Alberto Contador’s dream of completing the winning Giro-Tour double failed to come to fruition as he currently sits in fifth place overall at the Tour de France ahead of the celebratory finale in Paris on Sunday. After the Spaniard hauled himself to the top of stage 20’s summit on Alpe d’Huez, however, he said that he was “glad he tried.”
Contador, a seven-time Grand Tour winner; three titles at the Vuelta a España, and two titles each at the Giro d’Italia and the Tour de France, had planned to take on the task of winning the Giro and Tour at the start of this year.
He completed the first of two goals, winning the Giro d’Italia title in May and came into the Tour de France as one of the so-called 'Fab Four’, along with Chris Froome (Team Sky), Nairo Quintana (Movistar) and Vincenzo Nibali (Astana).
Cycling fans saw glimpses of Contador’s climbing prowess with attacks made on Plateau de Beille, Col de la Colle Saint-Michel and the Col du Glandon, but even he admitted they were made out of more heart than legs. For the most part, he struggled through the Pyrenees and the Alps at the hands of Froome and Team Sky, Quintana and even to Alejandro Valverde and Nibali at times.
As the Tour de France wrapped up in the Alps on the penultimate stage to Alpe d’Huez, Contador sits in fifth place overall, 9:48 down. Chris Froome (Team Sky) will inevitably wear the yellow jersey into Paris and stand on the podium as the Tour de France champion for a second time, while Quintana sits in second place 1:12 back, Vavlerde in third place 5:25 down and Nibali in fourth at 8:36 down.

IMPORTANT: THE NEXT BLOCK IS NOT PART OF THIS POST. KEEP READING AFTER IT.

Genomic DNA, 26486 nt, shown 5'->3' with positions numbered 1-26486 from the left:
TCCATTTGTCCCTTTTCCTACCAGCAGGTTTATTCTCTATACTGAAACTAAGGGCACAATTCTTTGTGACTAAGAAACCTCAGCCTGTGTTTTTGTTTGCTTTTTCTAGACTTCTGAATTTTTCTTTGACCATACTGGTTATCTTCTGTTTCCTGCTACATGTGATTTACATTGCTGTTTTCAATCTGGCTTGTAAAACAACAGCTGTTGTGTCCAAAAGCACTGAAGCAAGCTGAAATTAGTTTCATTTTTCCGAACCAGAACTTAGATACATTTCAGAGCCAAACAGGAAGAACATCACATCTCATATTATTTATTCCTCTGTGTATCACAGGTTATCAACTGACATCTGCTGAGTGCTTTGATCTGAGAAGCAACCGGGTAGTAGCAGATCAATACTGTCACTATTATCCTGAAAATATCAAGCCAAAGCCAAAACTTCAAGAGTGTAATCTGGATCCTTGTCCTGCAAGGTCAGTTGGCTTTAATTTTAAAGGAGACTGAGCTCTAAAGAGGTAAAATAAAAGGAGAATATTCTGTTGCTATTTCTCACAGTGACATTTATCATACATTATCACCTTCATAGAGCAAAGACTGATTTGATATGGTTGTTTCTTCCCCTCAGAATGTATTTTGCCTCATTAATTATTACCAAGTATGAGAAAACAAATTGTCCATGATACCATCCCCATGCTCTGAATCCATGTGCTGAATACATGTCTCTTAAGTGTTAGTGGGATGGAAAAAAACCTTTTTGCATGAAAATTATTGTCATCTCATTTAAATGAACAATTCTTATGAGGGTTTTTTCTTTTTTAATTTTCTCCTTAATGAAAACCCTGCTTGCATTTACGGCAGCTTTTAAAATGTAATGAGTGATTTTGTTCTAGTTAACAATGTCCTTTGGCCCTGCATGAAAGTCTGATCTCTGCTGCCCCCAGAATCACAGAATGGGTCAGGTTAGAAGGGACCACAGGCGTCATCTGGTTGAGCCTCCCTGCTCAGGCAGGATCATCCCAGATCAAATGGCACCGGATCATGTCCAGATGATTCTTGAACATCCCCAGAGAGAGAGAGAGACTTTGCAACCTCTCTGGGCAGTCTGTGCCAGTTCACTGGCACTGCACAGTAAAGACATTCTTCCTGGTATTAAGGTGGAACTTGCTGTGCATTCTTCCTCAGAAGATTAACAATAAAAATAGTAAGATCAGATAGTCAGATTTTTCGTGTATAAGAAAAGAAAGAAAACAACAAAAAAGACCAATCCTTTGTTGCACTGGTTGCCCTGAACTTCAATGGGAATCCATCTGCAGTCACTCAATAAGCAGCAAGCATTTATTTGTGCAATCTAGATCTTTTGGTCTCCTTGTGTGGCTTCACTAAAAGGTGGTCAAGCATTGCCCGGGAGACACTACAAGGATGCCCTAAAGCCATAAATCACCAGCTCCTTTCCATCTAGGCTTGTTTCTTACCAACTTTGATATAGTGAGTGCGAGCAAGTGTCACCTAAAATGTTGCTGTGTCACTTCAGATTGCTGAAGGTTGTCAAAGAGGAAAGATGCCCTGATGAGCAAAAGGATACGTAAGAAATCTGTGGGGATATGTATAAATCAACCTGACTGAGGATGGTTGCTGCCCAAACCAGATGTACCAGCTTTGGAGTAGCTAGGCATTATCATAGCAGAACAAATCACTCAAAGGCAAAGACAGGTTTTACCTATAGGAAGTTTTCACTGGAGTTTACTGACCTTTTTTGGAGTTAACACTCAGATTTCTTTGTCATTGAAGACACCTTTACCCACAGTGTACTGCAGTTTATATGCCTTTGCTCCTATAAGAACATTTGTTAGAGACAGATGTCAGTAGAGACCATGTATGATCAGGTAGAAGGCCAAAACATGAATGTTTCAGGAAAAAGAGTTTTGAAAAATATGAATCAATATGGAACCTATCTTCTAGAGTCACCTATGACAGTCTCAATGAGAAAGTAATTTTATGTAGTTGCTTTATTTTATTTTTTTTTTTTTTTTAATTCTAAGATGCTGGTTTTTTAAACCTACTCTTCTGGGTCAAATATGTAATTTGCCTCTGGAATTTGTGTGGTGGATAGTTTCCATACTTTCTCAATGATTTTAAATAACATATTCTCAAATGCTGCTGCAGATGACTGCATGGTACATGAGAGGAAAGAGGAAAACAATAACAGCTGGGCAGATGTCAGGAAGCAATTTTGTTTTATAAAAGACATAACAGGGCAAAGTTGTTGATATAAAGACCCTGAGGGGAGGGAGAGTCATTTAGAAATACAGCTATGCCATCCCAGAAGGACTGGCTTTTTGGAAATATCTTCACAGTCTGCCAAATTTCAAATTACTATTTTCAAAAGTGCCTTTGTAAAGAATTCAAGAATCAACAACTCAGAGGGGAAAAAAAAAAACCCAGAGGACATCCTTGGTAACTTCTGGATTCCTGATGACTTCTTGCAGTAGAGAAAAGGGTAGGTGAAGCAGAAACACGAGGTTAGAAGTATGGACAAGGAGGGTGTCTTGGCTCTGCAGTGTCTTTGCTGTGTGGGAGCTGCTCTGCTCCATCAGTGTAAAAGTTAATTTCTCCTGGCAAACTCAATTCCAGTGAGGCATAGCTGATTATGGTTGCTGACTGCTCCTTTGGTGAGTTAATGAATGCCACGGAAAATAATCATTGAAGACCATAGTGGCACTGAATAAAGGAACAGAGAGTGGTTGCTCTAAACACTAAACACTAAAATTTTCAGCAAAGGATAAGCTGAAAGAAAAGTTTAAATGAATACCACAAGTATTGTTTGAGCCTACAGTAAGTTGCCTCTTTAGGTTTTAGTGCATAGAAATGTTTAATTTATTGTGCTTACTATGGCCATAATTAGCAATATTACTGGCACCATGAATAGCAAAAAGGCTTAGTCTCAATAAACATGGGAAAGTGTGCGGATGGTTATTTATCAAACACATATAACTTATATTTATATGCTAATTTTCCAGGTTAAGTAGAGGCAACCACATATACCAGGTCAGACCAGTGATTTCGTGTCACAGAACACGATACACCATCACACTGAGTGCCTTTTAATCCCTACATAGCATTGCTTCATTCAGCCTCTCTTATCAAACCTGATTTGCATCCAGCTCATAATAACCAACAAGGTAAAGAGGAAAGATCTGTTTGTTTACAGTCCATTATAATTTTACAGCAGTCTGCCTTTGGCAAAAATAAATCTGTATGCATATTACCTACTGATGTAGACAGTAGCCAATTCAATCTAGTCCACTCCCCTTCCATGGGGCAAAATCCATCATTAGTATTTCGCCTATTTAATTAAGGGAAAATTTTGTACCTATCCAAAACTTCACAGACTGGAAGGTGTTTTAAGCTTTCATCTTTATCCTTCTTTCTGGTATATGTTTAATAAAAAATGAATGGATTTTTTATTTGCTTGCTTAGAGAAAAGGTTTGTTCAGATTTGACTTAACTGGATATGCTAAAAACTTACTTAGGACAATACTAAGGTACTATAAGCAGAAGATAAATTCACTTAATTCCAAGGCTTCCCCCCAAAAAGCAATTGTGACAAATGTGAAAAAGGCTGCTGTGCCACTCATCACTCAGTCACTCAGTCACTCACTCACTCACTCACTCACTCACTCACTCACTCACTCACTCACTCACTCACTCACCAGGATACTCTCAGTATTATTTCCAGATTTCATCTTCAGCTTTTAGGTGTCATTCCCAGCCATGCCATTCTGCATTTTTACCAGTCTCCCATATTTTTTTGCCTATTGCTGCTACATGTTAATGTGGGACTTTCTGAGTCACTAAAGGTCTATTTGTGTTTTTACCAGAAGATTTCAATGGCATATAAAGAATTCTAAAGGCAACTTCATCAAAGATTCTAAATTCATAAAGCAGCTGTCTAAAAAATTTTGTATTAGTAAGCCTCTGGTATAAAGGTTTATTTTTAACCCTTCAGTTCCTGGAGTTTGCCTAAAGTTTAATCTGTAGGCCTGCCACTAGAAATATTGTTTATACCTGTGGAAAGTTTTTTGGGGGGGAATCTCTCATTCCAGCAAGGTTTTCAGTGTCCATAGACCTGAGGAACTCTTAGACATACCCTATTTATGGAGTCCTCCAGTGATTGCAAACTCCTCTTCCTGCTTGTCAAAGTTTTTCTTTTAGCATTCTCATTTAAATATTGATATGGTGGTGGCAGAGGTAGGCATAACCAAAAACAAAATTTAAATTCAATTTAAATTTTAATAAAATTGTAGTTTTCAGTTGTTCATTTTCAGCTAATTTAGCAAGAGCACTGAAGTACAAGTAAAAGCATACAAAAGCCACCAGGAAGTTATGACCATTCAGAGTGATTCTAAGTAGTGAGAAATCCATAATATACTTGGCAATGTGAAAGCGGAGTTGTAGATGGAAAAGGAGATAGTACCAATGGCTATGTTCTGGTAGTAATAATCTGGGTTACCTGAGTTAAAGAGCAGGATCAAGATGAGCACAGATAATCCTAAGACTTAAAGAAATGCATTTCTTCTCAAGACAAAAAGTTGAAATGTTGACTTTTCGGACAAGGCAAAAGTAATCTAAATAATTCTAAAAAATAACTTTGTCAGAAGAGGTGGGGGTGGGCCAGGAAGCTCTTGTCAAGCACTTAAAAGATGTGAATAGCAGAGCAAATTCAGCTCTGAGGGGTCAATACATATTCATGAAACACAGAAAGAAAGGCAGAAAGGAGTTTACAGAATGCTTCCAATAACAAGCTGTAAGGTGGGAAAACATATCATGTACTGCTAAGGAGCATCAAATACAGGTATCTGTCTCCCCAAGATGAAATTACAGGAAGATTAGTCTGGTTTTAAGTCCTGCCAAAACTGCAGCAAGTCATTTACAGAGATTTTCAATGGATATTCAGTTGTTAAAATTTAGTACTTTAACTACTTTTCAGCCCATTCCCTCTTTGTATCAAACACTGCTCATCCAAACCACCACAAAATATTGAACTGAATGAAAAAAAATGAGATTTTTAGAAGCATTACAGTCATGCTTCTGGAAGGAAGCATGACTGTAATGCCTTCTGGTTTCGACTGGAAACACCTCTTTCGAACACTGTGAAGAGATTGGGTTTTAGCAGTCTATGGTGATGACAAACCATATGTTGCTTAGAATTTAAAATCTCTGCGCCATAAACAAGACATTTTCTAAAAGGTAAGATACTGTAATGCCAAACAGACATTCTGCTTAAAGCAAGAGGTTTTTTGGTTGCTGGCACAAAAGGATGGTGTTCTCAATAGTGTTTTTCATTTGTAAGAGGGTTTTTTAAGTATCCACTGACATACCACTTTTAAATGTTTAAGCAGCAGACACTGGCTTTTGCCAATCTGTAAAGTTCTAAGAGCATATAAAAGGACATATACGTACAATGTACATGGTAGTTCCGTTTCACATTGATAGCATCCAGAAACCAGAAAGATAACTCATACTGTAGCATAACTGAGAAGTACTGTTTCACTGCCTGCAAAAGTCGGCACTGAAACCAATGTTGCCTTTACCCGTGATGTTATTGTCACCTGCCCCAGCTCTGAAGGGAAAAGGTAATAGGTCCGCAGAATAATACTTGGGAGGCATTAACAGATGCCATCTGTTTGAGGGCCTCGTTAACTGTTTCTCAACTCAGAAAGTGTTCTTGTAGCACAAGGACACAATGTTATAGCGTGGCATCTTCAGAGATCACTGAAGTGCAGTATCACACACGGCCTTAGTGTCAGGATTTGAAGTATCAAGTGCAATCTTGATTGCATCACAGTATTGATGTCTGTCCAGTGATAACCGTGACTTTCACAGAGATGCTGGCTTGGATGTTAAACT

“It’s true that there are riders that would dream of finishing fifth,” Contador said in a team press release. “For me that was not my objective but I’m glad that I tried. If I hadn’t tried then after my career I might have wondered whether I could have done the Giro-Tour double and now I know.
“I don’t think it’s impossible to do the double but it’s really complicated because nobody has the experience on how to prepare it. However, I prefer having tried than being left with a desire to do it.”
Contador said that his crash on stage 17 on the Col d'Allos descent didn’t help in his aspirations of gaining time back on Froome, but that regardless he felt satisfied with his overall performance during the three weeks of racing, considering that he had targeted two successive Grand Tours. He also admitted that his winning performance at the Giro left him exhausted.
“It was very hard, I particularly felt fatigued and it’s also true that the crash three days ago took its toll. I can say I’m satisfied because I did an acceptable Tour. I think that Quintana did a good race today but couldn’t take more time on Froome because his team rode in an intelligent way. Next year we will completely change the plan and we will fully focus on the Tour with different ambitions and one goal. Now the focus for me is on 2016.
“The truth is that this year, although the start of my season was quite calm, the main problem was the requirements of the Giro. I think that this Giro was very hard from the beginning due to Astana’s performance and left me exhausted everyday with long time trials and the final week, which was marked by extraordinary efforts. As a result, although my mind wanted to proceed, my body needed more rest.”
Contador has decided to put the Giro-Tour double attempt behind him and restructure his plan for the 2016 season to include targets at the Tour de France and the Olympic Games in Rio de Janeiro.
“For next year I plan my season similar to that of 2014 - to enjoy the start of the season in top shape and to do the Tour and then the Olympics,” he said. “I think that next year’s Olympics is hard and as such can adapt to my style, which doesn’t happen often.”
Kirsten Frattini has been involved in bike racing from the grassroots level all the way to the World Cup. She is an honours graduate of Kinesiology and Health Science from York University in Toronto, Canada. Kirsten has worked in both print and digital publishing. She started with Cyclingnews as a North American Correspondent in 2006, and was responsible for reporting from the US and Canadian racing scene. Now as a Production Editor, she produces international race coverage for all cycling disciplines, edits global news and writes features.
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